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‘Banned’ Jamat-ud-Dawah Thrives in Pakistan

by AFP
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Schoolchildren at the Ad-Dawah school run by the Jamaat-ud-Dawah in Muridke. Arif Ali—AFP

Schoolchildren at the Ad-Dawah school run by the Jamaat-ud-Dawah in Muridke. Arif Ali—AFP

Analyst says the organization’s charity work helps to ‘shield’ it from government, military action.

The U.N. lists it as a terror outfit and its chief has a $10 million U.S. government bounty against him, but Jamat-ud-Dawah operates freely across Pakistan, testing Islamabad’s new resolve to tackle militancy.

Pakistan vowed to end its tolerance of so-called “good” militants after a Taliban massacre at the Army Public School in Peshawar in December killed 153 people, the worst terror attack in the country’s history.

The government’s list of 60 or so banned organizations features the Pakistani Taliban and secessionist rebels from Balochistan province, but the state has long shied away from action against groups considered useful for fighting abroad in India or Afghanistan.

International powers including the U.S. and India consider Jamat-ud-Dawah to be no more than a front for Lashkar-e-Taiba, the militant group blamed for the 2008 Mumbai attacks that left 166 people dead. But Jamat-ud-Dawah denies any link to violence, and within Pakistan the organization enjoys a high degree of popularity for the work of its charitable arm, particularly after natural disasters.

Following a U.N. Security Council resolution, Pakistan said it had frozen the group’s assets after the Mumbai attacks—an undertaking it has repeated in recent weeks. But at Jamat-ud-Dawah’s headquarters, a sprawling high-security complex nestled among rice fields in the town of Muridke, little seems to have changed.

Dr. Akhtar Hussain, a wizened old man with a long grey beard and a broad smile, heads the Al-Aziz Hospital in the heart of the complex which also houses schools where boys and girls study both Jamat-ud-Dawah and official government textbooks. Like the Palestinian group Hamas and Hezbollah of Lebanon, Jamat-ud-Dawah has set up a network of health and education facilities across Pakistan, including five hospitals, 200 dispensaries, ambulance services and 250 schools.

When we visited Al Aziz hospital, elderly women were lining up in a white corridor for eye tests. “Laser eye surgery is free,” said Hussain. Further ahead, two dentists worked their way through their daily quota of 40 patients each.

The cost of treatment for a root canal is Rs. 50. “It is a fraction of the price. In a private hospital I would pay at least Rs. 1,000,” said patient Rana Khaliq-ur-Rehman.

After an earthquake or floods, Jamat-ud-Dawah’s relief wing, the Falah-e-Insaniyat Foundation, is often among the first aid groups on the ground. Jamat-ud-Dawah leader Hafiz Saeed—on whom the U.S. has placed a $10 million reward for information leading to his capture—is often seen in the front line handing out food.

Despite the bounty, he also leads a high-profile public life and regularly delivers fiery anti-India speeches. He led thousands of supporters in a rally in Lahore last Thursday to mark Kashmir Day, under the eye of a heavy police contingent outside the city’s High Court. “The politicians don’t understand our problems, but the Jamat does and helps us,” said Saddam Sohail, a 25-year-old builder who is hostile toward neighboring India, like most Jamat-ud-Dawah followers. “When the U.S. says Jamat-ud-Dawah are terrorists, it makes my blood boil,” added Ghulam Sarwar, a 55-year-old farmer.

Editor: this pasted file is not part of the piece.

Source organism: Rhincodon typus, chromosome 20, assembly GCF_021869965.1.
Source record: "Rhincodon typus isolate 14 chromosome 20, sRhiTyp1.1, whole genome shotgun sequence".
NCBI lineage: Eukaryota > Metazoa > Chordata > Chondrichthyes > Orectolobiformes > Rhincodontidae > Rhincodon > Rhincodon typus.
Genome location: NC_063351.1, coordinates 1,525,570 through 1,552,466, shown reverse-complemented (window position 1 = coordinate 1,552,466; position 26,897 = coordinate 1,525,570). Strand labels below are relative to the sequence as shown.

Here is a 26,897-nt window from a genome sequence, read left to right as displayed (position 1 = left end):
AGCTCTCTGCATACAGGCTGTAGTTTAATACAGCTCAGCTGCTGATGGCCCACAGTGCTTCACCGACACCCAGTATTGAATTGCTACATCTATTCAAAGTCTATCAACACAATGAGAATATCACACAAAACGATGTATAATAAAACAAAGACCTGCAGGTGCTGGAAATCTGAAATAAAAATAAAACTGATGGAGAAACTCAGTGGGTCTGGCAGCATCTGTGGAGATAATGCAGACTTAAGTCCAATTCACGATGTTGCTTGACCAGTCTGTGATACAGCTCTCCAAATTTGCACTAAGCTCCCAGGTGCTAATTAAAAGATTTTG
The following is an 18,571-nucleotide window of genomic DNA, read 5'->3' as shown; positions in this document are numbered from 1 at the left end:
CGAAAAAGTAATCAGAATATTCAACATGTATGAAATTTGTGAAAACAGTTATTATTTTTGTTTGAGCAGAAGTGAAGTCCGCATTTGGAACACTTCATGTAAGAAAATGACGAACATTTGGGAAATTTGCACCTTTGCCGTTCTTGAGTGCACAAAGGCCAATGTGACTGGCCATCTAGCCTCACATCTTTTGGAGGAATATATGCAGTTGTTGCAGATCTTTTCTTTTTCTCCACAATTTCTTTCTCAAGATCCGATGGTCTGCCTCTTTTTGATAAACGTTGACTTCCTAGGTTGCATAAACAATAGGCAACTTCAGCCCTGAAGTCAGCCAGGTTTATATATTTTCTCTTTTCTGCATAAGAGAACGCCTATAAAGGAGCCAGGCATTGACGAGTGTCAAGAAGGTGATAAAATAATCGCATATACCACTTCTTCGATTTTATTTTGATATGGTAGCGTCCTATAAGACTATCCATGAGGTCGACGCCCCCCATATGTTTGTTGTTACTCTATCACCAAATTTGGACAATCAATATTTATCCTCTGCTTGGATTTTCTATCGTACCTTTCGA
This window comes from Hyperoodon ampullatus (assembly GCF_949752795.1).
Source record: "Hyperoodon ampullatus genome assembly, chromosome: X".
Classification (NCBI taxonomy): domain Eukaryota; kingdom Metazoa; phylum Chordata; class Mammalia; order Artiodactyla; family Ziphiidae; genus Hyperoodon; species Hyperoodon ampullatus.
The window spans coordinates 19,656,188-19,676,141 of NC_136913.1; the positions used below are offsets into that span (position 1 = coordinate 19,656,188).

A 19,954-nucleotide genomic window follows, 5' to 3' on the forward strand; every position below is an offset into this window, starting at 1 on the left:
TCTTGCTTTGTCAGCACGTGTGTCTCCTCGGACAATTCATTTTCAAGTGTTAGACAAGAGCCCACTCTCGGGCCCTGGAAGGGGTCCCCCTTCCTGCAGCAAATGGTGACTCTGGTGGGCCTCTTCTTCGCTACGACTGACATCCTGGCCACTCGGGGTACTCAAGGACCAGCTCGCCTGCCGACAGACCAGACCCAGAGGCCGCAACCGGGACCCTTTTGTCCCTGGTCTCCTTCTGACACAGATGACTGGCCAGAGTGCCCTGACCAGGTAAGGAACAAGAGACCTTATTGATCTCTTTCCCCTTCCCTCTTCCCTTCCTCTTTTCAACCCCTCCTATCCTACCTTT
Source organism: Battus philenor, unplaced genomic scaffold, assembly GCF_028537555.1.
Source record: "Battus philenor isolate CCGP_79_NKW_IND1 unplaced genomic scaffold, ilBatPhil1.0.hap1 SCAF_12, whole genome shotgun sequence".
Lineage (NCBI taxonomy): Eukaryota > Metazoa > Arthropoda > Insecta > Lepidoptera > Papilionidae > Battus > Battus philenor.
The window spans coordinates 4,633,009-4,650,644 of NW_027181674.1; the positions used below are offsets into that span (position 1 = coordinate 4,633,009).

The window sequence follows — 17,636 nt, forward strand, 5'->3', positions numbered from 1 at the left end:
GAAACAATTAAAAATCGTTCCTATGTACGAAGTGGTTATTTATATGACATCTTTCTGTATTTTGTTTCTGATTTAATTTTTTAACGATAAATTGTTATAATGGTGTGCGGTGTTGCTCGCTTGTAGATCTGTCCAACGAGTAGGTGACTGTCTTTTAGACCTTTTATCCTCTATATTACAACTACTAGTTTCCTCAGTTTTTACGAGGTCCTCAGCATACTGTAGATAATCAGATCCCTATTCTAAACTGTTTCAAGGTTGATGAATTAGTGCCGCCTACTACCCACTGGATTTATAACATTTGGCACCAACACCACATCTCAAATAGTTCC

Founded in the 1980s to fight Soviet forces in Afghanistan, Taiba reinvented itself in the 1990s for “jihad” in Kashmir, the Himalayan territory that India and Pakistan control in part but claim in full and have fought two wars over. Today, once again, Taiba is sending fighters to Afghanistan’s eastern Nuristan province, according to Afghan officials cited in a U.N. report.

Taiba recruits most of its members in Pakistan from its heartland in central Punjab province, where the level of education is higher than the national average, according to a study on the lives of deceased fighters published by the West Point military academy.

For Arif Jamal, author of a recent study on Jamat-ud-Dawah, the popularity of the outfit rests on its stance on Kashmir and its charitable work, two elements that distinguish it from the rest of the main jihadist groups of Pakistan. Its charitable wing is like a “shield” which protects Jamat-ud-Dawah, said Jamal.

“They have fundraised more through charity than other means and they recruited more people through charity than other means,” he said. Jamat-ud-Dawah’s position on the Kashmir conflict—regarded even by many moderate Pakistanis as a just fight against Indian oppression—means the military “don’t consider them as a terrorist group,” said Jamal. Even politicians privately opposed to the organization will never publicly speak out against it. “Unless Jamat-ud-Dawah spins out of their control, I don’t think they will ever target it, and that I don’t see happening in the near future.”

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Imran Ahmed February 10, 2015 - 11:26 pm

Despite the damage to the psyche of naive Pakistanis after hate indoctrination the policy of nourishing “good” terrorists for asymmetric warfare against a far more powerful neighbour has a twisted logic to it. The high probability that they will one day bite the hand that fed them seems far off. Lessons have not been learnt.

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